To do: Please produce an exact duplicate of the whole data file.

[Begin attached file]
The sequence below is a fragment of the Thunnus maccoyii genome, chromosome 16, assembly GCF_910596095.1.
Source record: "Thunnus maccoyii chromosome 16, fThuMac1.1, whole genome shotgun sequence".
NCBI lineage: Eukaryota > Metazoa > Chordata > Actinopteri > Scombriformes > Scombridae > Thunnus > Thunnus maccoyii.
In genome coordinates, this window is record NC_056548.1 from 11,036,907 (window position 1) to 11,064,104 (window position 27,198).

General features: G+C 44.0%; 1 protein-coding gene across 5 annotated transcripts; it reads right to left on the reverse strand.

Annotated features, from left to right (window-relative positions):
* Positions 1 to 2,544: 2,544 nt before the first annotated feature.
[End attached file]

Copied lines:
The sequence below is a fragment of the Thunnus maccoyii genome, chromosome 16, assembly GCF_910596095.1.
Source record: "Thunnus maccoyii chromosome 16, fThuMac1.1, whole genome shotgun sequence".
NCBI lineage: Eukaryota > Metazoa > Chordata > Actinopteri > Scombriformes > Scombridae > Thunnus > Thunnus maccoyii.
In genome coordinates, this window is record NC_056548.1 from 11,036,907 (window position 1) to 11,064,104 (window position 27,198).

General features: G+C 44.0%; 1 protein-coding gene across 5 annotated transcripts; it reads right to left on the reverse strand.

Annotated features, from left to right (window-relative positions):
* Positions 1 to 2,544: 2,544 nt before the first annotated feature.